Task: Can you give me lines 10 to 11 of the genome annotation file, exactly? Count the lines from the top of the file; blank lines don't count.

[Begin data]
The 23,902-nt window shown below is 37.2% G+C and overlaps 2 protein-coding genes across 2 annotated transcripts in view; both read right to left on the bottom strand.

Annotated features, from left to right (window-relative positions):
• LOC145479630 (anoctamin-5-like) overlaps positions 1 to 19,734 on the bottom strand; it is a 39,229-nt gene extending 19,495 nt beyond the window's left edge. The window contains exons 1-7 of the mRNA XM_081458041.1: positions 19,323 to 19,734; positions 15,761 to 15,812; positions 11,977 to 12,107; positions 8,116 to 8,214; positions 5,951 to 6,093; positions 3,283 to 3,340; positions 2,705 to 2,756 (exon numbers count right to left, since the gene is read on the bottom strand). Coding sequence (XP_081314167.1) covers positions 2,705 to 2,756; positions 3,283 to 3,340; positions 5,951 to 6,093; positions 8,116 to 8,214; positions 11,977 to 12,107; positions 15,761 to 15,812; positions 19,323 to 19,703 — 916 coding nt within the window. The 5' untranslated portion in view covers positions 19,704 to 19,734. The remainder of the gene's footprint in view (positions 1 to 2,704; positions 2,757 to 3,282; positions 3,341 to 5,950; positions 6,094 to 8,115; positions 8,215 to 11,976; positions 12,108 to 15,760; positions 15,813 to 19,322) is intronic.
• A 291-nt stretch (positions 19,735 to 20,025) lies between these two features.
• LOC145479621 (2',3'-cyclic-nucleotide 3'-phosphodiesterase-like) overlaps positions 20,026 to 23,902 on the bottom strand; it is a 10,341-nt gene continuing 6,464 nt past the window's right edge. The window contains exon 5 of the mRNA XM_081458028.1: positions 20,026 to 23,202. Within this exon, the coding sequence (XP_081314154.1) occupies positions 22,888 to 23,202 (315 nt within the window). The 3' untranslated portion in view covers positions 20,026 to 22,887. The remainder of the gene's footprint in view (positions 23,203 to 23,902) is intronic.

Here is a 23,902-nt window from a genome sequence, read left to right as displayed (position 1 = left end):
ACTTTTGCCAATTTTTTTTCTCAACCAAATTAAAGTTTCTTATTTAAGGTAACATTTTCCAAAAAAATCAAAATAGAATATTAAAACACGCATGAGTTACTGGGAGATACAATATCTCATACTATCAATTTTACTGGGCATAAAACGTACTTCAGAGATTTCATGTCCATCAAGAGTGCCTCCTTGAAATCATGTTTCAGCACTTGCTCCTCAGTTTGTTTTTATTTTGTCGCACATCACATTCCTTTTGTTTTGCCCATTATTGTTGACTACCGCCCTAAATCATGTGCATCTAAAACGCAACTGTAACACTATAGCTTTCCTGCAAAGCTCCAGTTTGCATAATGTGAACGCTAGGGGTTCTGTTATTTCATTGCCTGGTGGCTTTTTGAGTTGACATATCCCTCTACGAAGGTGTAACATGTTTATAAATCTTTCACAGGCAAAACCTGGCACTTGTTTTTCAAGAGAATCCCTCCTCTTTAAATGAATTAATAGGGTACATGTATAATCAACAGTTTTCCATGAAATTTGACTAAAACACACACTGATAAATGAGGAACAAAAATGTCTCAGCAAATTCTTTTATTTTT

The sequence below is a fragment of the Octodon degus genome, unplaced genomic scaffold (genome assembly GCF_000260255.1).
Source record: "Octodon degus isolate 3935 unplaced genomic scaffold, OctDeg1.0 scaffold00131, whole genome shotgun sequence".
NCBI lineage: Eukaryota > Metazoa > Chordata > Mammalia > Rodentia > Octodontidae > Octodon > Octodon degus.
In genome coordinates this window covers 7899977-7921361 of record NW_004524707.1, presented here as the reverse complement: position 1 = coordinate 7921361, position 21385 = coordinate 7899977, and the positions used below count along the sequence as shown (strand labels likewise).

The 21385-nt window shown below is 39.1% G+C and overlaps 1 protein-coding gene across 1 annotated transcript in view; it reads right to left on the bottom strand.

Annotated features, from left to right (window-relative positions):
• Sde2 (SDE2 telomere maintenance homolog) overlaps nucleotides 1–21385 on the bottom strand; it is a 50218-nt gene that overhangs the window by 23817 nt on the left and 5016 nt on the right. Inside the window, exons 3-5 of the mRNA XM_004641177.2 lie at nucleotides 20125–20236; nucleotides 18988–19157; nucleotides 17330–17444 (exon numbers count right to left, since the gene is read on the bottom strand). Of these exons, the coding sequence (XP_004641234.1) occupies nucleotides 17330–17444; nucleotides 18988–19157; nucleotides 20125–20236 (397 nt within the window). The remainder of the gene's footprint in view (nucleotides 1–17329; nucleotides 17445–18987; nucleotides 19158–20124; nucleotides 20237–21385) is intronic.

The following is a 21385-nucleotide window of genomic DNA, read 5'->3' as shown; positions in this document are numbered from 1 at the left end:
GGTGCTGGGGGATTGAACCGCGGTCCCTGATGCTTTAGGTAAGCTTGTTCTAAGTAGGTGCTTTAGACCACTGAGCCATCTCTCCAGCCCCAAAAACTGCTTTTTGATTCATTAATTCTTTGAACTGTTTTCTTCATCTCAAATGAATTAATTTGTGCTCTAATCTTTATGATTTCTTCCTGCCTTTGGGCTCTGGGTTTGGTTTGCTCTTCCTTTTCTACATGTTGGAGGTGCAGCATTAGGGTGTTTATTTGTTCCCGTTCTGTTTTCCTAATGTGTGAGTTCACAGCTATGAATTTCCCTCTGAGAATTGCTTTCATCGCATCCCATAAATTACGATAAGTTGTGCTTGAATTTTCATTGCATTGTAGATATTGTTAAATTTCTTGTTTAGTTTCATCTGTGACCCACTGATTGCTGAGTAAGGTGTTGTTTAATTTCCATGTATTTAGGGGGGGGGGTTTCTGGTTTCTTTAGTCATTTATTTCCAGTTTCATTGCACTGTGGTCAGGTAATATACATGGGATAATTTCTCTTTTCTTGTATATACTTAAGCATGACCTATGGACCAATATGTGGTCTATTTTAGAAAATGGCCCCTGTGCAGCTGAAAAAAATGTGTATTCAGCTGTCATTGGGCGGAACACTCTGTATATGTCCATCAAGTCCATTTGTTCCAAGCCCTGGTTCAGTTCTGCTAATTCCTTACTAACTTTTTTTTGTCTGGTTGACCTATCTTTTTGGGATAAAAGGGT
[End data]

NCBI lineage: Eukaryota > Metazoa > Chordata > Mammalia > Rodentia > Octodontidae > Octodon > Octodon degus.
In genome coordinates this window covers 7899977-7921361 of record NW_004524707.1, presented here as the reverse complement: position 1 = coordinate 7921361, position 21385 = coordinate 7899977, and the positions used below count along the sequence as shown (strand labels likewise).